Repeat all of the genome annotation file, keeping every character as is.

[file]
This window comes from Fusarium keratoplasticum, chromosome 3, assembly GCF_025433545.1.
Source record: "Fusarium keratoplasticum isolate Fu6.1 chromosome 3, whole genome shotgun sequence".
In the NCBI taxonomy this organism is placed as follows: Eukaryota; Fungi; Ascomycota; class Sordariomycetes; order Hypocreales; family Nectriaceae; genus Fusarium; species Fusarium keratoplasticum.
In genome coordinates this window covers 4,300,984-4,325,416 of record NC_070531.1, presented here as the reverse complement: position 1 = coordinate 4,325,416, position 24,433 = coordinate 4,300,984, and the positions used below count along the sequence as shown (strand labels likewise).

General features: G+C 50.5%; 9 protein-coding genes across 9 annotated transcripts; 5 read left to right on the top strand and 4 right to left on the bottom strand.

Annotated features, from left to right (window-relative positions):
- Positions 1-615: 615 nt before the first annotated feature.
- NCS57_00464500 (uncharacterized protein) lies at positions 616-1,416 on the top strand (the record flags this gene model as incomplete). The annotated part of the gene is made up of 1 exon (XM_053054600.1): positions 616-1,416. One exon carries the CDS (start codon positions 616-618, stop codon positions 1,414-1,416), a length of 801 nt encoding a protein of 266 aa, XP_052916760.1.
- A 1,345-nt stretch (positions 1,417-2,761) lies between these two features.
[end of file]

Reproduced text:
This window comes from Fusarium keratoplasticum, chromosome 3, assembly GCF_025433545.1.
Source record: "Fusarium keratoplasticum isolate Fu6.1 chromosome 3, whole genome shotgun sequence".
In the NCBI taxonomy this organism is placed as follows: Eukaryota; Fungi; Ascomycota; class Sordariomycetes; order Hypocreales; family Nectriaceae; genus Fusarium; species Fusarium keratoplasticum.
In genome coordinates this window covers 4,300,984-4,325,416 of record NC_070531.1, presented here as the reverse complement: position 1 = coordinate 4,325,416, position 24,433 = coordinate 4,300,984, and the positions used below count along the sequence as shown (strand labels likewise).

General features: G+C 50.5%; 9 protein-coding genes across 9 annotated transcripts; 5 read left to right on the top strand and 4 right to left on the bottom strand.

Annotated features, from left to right (window-relative positions):
- Positions 1-615: 615 nt before the first annotated feature.
- NCS57_00464500 (uncharacterized protein) lies at positions 616-1,416 on the top strand (the record flags this gene model as incomplete). The annotated part of the gene is made up of 1 exon (XM_053054600.1): positions 616-1,416. One exon carries the CDS (start codon positions 616-618, stop codon positions 1,414-1,416), a length of 801 nt encoding a protein of 266 aa, XP_052916760.1.
- A 1,345-nt stretch (positions 1,417-2,761) lies between these two features.